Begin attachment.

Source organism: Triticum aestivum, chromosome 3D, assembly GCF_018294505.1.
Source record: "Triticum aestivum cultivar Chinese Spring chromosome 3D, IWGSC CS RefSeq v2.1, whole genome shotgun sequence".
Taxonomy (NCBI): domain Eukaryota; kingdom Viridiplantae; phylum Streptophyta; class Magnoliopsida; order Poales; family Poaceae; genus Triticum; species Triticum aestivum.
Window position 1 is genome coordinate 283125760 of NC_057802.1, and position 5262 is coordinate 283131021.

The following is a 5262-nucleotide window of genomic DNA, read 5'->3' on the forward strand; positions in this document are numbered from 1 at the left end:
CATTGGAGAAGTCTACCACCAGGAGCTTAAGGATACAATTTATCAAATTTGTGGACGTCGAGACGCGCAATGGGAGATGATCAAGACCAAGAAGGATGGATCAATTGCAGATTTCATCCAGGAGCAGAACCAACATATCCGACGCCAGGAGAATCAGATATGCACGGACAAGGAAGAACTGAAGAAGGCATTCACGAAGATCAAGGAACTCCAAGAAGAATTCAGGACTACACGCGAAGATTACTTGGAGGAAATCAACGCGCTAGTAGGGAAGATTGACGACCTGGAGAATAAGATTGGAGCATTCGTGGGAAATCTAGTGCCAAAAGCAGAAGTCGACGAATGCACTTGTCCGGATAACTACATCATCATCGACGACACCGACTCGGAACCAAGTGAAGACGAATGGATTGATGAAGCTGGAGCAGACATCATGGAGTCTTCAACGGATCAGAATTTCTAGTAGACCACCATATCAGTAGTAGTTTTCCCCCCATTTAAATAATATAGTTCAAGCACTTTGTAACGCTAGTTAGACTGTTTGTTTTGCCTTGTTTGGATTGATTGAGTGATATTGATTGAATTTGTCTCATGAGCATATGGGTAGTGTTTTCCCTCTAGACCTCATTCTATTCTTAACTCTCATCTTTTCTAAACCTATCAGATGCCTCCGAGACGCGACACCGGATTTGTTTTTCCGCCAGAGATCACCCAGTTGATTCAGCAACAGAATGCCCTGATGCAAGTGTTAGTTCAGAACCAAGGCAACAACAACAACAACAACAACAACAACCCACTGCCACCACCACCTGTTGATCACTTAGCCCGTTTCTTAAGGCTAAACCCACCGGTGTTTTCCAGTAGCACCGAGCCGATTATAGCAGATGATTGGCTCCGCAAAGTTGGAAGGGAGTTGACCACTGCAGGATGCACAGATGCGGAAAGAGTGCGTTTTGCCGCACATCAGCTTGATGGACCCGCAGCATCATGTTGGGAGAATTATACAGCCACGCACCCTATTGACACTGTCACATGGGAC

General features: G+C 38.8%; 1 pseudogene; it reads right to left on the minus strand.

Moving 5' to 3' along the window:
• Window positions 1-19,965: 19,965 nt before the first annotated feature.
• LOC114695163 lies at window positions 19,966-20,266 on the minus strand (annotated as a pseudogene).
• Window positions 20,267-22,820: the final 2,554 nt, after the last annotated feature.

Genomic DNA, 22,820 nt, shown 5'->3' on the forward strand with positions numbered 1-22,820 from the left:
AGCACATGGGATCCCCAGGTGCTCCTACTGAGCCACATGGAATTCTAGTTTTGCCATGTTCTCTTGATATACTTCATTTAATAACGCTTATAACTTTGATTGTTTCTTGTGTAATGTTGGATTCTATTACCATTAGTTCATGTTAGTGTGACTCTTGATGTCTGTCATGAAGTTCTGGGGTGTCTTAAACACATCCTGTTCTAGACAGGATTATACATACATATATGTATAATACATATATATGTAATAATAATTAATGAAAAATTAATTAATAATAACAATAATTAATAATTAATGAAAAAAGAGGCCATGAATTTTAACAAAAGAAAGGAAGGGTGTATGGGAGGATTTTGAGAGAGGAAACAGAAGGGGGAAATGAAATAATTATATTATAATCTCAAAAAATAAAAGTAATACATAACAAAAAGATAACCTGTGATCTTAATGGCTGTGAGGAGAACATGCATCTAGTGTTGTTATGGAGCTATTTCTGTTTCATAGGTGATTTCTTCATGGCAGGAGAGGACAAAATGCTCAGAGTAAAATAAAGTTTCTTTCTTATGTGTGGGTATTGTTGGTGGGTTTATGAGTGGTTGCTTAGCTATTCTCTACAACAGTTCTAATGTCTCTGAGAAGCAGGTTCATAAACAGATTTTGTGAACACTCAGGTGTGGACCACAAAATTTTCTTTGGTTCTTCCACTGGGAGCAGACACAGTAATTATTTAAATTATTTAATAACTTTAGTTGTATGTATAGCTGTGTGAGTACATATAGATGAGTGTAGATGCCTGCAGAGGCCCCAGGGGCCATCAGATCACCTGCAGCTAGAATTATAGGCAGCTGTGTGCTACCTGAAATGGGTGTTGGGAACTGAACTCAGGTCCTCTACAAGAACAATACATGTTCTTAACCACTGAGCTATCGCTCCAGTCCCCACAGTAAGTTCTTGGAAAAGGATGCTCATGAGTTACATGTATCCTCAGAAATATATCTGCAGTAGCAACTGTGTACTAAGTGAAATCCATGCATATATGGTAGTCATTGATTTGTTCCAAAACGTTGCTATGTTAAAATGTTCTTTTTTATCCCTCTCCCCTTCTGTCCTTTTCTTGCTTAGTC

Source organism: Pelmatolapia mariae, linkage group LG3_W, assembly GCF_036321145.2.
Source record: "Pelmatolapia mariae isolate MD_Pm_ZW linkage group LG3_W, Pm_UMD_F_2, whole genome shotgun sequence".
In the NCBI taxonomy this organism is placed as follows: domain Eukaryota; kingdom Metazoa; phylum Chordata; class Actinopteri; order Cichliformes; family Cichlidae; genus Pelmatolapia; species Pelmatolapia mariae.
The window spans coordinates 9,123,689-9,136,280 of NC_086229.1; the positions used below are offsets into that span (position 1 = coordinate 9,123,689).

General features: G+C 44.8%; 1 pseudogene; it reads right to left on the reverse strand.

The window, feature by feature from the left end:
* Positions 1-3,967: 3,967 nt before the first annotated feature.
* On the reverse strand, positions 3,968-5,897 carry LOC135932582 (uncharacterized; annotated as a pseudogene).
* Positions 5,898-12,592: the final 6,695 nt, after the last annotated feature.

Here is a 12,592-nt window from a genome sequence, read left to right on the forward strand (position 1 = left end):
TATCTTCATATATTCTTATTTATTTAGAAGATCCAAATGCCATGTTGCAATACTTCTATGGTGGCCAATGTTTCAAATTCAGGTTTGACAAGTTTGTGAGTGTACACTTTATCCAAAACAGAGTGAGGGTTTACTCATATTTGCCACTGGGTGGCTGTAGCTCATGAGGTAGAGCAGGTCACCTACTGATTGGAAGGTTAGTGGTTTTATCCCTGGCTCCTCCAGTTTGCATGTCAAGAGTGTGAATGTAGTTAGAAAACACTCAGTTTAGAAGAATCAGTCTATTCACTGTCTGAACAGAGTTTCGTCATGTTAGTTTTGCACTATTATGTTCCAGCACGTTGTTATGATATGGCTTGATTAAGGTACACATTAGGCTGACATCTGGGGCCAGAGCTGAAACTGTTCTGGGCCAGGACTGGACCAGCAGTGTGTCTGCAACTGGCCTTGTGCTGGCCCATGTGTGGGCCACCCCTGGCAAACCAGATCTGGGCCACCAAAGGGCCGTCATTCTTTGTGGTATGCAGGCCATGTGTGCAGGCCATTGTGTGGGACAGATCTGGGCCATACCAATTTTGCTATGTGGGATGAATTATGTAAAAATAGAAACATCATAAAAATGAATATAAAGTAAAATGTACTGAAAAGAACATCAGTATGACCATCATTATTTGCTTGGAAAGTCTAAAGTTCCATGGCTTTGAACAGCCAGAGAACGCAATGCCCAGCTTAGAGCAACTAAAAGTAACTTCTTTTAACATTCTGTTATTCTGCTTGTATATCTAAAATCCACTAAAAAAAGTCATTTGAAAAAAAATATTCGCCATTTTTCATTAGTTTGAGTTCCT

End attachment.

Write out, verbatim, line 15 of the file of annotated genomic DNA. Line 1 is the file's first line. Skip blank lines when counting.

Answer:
Source record: "Pelmatolapia mariae isolate MD_Pm_ZW linkage group LG3_W, Pm_UMD_F_2, whole genome shotgun sequence".